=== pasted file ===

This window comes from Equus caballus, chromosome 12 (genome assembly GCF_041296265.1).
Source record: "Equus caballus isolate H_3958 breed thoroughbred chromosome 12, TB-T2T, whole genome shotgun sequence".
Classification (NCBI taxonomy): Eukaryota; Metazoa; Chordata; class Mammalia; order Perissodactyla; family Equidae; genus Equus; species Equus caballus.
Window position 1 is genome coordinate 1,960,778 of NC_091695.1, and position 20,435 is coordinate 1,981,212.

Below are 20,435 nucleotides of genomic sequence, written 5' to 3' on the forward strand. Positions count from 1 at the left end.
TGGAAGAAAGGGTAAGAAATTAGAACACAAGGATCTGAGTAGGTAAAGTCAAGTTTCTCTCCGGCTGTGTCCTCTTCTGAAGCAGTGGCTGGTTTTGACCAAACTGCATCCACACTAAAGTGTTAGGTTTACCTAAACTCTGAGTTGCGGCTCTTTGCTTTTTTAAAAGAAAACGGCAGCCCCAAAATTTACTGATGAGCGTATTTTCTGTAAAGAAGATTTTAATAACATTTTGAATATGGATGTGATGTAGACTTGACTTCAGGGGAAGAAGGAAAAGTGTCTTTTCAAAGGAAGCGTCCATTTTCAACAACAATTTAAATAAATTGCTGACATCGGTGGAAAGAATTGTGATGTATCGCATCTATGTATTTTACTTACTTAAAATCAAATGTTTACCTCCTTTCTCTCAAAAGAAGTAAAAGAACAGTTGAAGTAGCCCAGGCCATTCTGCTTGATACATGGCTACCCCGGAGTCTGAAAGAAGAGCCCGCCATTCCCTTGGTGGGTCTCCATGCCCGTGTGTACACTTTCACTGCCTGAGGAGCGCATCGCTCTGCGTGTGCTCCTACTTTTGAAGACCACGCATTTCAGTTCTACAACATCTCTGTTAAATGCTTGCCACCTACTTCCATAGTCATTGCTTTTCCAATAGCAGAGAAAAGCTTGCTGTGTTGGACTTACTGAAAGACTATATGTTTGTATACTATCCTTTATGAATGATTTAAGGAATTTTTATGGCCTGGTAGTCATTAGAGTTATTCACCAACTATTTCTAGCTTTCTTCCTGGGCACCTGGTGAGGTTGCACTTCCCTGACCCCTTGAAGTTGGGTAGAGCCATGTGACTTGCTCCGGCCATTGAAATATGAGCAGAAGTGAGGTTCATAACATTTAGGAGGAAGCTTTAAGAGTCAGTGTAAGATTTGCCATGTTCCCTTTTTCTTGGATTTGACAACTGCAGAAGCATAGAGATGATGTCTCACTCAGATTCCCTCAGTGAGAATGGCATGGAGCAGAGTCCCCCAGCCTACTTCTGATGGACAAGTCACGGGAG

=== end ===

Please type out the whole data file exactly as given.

This window comes from Equus caballus, chromosome 12 (genome assembly GCF_041296265.1).
Source record: "Equus caballus isolate H_3958 breed thoroughbred chromosome 12, TB-T2T, whole genome shotgun sequence".
Classification (NCBI taxonomy): Eukaryota; Metazoa; Chordata; class Mammalia; order Perissodactyla; family Equidae; genus Equus; species Equus caballus.
Window position 1 is genome coordinate 1,960,778 of NC_091695.1, and position 20,435 is coordinate 1,981,212.

Below are 20,435 nucleotides of genomic sequence, written 5' to 3' on the forward strand. Positions count from 1 at the left end.
TGGAAGAAAGGGTAAGAAATTAGAACACAAGGATCTGAGTAGGTAAAGTCAAGTTTCTCTCCGGCTGTGTCCTCTTCTGAAGCAGTGGCTGGTTTTGACCAAACTGCATCCACACTAAAGTGTTAGGTTTACCTAAACTCTGAGTTGCGGCTCTTTGCTTTTTTAAAAGAAAACGGCAGCCCCAAAATTTACTGATGAGCGTATTTTCTGTAAAGAAGATTTTAATAACATTTTGAATATGGATGTGATGTAGACTTGACTTCAGGGGAAGAAGGAAAAGTGTCTTTTCAAAGGAAGCGTCCATTTTCAACAACAATTTAAATAAATTGCTGACATCGGTGGAAAGAATTGTGATGTATCGCATCTATGTATTTTACTTACTTAAAATCAAATGTTTACCTCCTTTCTCTCAAAAGAAGTAAAAGAACAGTTGAAGTAGCCCAGGCCATTCTGCTTGATACATGGCTACCCCGGAGTCTGAAAGAAGAGCCCGCCATTCCCTTGGTGGGTCTCCATGCCCGTGTGTACACTTTCACTGCCTGAGGAGCGCATCGCTCTGCGTGTGCTCCTACTTTTGAAGACCACGCATTTCAGTTCTACAACATCTCTGTTAAATGCTTGCCACCTACTTCCATAGTCATTGCTTTTCCAATAGCAGAGAAAAGCTTGCTGTGTTGGACTTACTGAAAGACTATATGTTTGTATACTATCCTTTATGAATGATTTAAGGAATTTTTATGGCCTGGTAGTCATTAGAGTTATTCACCAACTATTTCTAGCTTTCTTCCTGGGCACCTGGTGAGGTTGCACTTCCCTGACCCCTTGAAGTTGGGTAGAGCCATGTGACTTGCTCCGGCCATTGAAATATGAGCAGAAGTGAGGTTCATAACATTTAGGAGGAAGCTTTAAGAGTCAGTGTAAGATTTGCCATGTTCCCTTTTTCTTGGATTTGACAACTGCAGAAGCATAGAGATGATGTCTCACTCAGATTCCCTCAGTGAGAATGGCATGGAGCAGAGTCCCCCAGCCTACTTCTGATGGACAAGTCACGGGAG